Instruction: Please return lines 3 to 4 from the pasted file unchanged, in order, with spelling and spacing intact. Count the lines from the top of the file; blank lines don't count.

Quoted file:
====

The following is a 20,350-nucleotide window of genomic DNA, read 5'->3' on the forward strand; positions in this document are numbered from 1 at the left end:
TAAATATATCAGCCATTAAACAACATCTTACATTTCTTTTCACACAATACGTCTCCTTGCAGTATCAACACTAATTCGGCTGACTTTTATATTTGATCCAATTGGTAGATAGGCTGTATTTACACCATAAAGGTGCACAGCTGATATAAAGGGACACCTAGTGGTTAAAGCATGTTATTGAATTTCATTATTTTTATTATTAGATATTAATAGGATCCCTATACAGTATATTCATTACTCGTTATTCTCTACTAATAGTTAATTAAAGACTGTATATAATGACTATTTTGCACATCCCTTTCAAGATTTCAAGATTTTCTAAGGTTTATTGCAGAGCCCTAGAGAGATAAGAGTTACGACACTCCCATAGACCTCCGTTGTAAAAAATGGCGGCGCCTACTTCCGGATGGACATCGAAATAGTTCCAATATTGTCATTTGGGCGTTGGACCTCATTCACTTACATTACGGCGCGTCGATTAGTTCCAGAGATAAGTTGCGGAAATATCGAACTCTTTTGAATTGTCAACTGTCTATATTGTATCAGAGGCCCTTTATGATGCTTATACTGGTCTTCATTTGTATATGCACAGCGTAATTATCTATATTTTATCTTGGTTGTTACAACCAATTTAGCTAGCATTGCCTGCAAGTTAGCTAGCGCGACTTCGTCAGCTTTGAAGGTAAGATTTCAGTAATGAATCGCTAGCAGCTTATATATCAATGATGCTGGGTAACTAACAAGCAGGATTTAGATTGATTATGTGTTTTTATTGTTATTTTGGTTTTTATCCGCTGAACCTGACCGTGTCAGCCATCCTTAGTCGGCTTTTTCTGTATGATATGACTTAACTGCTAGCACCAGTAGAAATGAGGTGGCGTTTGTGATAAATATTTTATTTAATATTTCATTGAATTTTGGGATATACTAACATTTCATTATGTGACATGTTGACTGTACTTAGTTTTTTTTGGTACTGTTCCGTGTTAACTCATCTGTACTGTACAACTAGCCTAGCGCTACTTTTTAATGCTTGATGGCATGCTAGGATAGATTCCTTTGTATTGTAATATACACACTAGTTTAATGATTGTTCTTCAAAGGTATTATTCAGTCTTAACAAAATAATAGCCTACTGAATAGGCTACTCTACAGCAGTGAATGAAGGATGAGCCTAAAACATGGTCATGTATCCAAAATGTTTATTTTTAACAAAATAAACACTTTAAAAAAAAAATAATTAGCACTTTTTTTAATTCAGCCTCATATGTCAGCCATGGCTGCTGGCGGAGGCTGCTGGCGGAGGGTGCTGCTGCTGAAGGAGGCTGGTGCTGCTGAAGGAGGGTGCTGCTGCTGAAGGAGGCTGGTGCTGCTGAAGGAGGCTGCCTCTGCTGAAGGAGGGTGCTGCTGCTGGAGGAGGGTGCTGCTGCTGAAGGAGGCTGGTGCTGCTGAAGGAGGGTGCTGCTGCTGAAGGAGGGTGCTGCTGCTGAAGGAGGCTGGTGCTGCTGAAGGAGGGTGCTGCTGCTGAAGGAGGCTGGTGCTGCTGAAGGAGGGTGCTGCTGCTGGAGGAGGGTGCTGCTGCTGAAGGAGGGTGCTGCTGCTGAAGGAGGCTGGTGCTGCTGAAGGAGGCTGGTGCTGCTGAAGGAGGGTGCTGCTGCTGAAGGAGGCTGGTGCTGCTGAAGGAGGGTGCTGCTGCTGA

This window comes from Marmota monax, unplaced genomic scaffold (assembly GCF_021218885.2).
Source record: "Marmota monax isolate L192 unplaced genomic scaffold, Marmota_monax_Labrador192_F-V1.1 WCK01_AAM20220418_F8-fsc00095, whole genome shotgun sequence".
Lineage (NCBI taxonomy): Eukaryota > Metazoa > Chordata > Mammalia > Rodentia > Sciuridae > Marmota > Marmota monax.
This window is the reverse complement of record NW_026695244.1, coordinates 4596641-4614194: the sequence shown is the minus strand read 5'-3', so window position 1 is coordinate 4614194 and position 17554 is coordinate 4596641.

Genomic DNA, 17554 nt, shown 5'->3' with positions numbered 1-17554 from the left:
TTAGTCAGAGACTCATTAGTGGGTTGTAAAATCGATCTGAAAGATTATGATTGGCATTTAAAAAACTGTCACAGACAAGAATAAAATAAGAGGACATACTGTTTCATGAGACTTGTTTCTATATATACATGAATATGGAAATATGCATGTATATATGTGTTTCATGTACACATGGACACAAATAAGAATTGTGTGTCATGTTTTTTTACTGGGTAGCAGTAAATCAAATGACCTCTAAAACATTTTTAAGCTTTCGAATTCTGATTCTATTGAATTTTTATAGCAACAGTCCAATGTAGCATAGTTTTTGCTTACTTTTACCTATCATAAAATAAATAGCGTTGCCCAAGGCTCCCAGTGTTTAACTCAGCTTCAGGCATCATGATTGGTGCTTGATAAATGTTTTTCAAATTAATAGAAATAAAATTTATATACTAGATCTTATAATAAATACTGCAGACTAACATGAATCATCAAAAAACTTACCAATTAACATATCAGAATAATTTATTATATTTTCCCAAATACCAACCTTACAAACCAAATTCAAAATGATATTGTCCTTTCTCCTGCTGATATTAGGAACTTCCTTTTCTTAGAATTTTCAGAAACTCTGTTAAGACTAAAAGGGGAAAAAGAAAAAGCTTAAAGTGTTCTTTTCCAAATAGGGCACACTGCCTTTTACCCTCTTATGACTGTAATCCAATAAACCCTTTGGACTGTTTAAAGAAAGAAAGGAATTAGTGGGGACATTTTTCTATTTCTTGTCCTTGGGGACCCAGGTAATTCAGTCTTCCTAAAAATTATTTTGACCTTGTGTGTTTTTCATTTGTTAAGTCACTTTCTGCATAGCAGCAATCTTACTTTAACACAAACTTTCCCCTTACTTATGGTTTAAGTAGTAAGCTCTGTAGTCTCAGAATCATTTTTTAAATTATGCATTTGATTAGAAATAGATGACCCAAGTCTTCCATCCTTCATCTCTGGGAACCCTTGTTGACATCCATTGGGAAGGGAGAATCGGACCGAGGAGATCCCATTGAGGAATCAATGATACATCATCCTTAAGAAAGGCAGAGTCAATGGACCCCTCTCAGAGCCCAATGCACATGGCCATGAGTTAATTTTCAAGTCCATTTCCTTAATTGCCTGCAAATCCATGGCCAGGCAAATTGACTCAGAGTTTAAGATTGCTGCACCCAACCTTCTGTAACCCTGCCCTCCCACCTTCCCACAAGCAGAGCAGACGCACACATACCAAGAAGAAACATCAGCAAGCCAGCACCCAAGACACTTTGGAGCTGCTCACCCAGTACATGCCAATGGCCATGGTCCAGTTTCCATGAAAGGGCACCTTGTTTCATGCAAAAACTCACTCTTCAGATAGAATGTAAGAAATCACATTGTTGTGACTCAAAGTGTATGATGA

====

This window comes from Marmota monax, unplaced genomic scaffold (assembly GCF_021218885.2).
Source record: "Marmota monax isolate L192 unplaced genomic scaffold, Marmota_monax_Labrador192_F-V1.1 WCK01_AAM20220418_F8-fsc00095, whole genome shotgun sequence".